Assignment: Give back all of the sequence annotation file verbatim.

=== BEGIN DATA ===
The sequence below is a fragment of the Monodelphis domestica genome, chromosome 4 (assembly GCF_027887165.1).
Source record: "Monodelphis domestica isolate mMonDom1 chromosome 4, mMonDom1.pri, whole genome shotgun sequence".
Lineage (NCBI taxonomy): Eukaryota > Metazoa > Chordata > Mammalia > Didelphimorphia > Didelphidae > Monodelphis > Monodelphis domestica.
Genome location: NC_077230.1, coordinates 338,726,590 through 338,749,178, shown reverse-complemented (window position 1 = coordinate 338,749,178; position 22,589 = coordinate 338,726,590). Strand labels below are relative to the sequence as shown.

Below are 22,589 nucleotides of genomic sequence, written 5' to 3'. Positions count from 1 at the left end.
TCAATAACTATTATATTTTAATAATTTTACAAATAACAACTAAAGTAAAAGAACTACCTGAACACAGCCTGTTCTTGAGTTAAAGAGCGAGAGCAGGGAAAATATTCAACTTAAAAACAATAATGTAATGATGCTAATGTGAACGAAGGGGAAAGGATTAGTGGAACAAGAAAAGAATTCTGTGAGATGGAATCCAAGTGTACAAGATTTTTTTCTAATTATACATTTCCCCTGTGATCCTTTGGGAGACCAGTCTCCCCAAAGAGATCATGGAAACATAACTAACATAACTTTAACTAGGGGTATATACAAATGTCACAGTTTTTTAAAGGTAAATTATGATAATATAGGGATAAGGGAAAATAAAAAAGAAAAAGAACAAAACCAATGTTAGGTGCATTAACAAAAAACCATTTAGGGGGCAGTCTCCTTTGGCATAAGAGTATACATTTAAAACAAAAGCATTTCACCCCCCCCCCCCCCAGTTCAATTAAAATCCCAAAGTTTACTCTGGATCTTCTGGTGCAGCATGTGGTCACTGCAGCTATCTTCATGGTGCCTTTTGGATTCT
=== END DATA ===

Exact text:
The sequence below is a fragment of the Monodelphis domestica genome, chromosome 4 (assembly GCF_027887165.1).
Source record: "Monodelphis domestica isolate mMonDom1 chromosome 4, mMonDom1.pri, whole genome shotgun sequence".
Lineage (NCBI taxonomy): Eukaryota > Metazoa > Chordata > Mammalia > Didelphimorphia > Didelphidae > Monodelphis > Monodelphis domestica.
Genome location: NC_077230.1, coordinates 338,726,590 through 338,749,178, shown reverse-complemented (window position 1 = coordinate 338,749,178; position 22,589 = coordinate 338,726,590). Strand labels below are relative to the sequence as shown.

Below are 22,589 nucleotides of genomic sequence, written 5' to 3'. Positions count from 1 at the left end.
TCAATAACTATTATATTTTAATAATTTTACAAATAACAACTAAAGTAAAAGAACTACCTGAACACAGCCTGTTCTTGAGTTAAAGAGCGAGAGCAGGGAAAATATTCAACTTAAAAACAATAATGTAATGATGCTAATGTGAACGAAGGGGAAAGGATTAGTGGAACAAGAAAAGAATTCTGTGAGATGGAATCCAAGTGTACAAGATTTTTTTCTAATTATACATTTCCCCTGTGATCCTTTGGGAGACCAGTCTCCCCAAAGAGATCATGGAAACATAACTAACATAACTTTAACTAGGGGTATATACAAATGTCACAGTTTTTTAAAGGTAAATTATGATAATATAGGGATAAGGGAAAATAAAAAAGAAAAAGAACAAAACCAATGTTAGGTGCATTAACAAAAAACCATTTAGGGGGCAGTCTCCTTTGGCATAAGAGTATACATTTAAAACAAAAGCATTTCACCCCCCCCCCCCCCAGTTCAATTAAAATCCCAAAGTTTACTCTGGATCTTCTGGTGCAGCATGTGGTCACTGCAGCTATCTTCATGGTGCCTTTTGGATTCT